Symbols of South Carolina

Symbols Of South Carolina

The state of South Carolina has many official state symbols, holidays and designations and they have been selected to represent the history, resources, and possibilities of the state. The palmetto and crescent moon of the state flag is South Carolina's best-known symbol. It is seen on shirts and bumperstickers and is often adapted throughout the state to show support for collegiate teams or interest in particular sports activities.

Read more about Symbols Of South CarolinaSymbols of Sovereignty, List of State Symbols, List of State Holidays and Observances, List of Additional State Designations, See Also

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Symbols Of South Carolina - See Also
... Index of South Carolina-related articles Lists of United States state insignia State of South Carolina ...

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    Many older wealthy families have learned to instill a sense of public service in their offspring. But newly affluent middle-class parents have not acquired this skill. We are using our children as symbols of leisure-class standing without building in safeguards against an overweening sense of entitlement—a sense of entitlement that may incline some young people more toward the good life than toward the hard work that, for most of us, makes the good life possible.
    David Elkind (20th century)

    Poetry presents indivisible wholes of human consciousness, modified and ordered by the stringent requirements of form. Prose, aiming at a definite and concrete goal, generally suppresses everything inessential to its purpose; poetry, existing only to exhibit itself as an aesthetic object, aims only at completeness and perfection of form.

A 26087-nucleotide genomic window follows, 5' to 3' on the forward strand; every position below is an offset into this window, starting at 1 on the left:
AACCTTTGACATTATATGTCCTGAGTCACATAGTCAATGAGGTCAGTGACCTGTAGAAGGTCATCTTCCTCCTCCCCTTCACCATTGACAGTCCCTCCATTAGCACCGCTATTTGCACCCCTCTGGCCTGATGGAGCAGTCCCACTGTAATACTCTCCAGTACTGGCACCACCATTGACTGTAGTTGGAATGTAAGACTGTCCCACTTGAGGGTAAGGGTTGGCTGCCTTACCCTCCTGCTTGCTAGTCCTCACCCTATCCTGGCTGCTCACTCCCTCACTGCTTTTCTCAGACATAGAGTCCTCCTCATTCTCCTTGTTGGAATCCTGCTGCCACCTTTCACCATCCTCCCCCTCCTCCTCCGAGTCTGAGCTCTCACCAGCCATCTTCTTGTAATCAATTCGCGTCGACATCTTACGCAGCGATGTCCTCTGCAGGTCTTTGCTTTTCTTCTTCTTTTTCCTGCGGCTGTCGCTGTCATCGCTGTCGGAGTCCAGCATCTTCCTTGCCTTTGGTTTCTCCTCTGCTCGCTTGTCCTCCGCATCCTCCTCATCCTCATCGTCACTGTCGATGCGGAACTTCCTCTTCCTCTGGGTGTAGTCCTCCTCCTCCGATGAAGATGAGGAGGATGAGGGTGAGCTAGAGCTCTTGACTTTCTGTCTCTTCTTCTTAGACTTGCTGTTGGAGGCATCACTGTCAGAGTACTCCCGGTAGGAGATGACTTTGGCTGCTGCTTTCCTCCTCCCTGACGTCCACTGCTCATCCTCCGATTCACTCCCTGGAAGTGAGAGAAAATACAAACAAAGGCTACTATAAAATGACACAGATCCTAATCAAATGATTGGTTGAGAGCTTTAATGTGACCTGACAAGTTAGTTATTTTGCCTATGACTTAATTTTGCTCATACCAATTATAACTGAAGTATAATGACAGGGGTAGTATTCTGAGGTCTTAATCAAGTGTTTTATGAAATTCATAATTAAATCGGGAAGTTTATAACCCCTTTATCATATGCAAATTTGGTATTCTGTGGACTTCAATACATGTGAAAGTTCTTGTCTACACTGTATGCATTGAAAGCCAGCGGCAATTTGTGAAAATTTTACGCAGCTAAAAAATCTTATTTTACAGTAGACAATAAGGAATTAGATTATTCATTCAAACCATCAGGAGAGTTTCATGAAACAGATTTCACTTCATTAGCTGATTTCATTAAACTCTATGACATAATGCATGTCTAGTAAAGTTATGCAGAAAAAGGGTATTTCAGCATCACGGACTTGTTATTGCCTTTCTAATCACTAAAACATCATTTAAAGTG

Richard Harter Fogle, U.S. critic, educator. The Imagery of Keats and Shelley, ch. 1, University of North Carolina Press (1949)

    And into the gulf between cantankerous reality and the male ideal of shaping your world, sail the innocent children. They are right there in front of us—wild, irresponsible symbols of everything else we can’t control.
    Hugh O’Neill (20th century)

    Whenever I’m asked why Southern writers particularly have a penchant for writing about freaks, I say it is because we are still able to recognize one. To be able to recognize a freak, you have to have some conception of the whole man, and in the South the general conception of man is still, in the main, theological.
    Flannery O’Connor (1925–1964)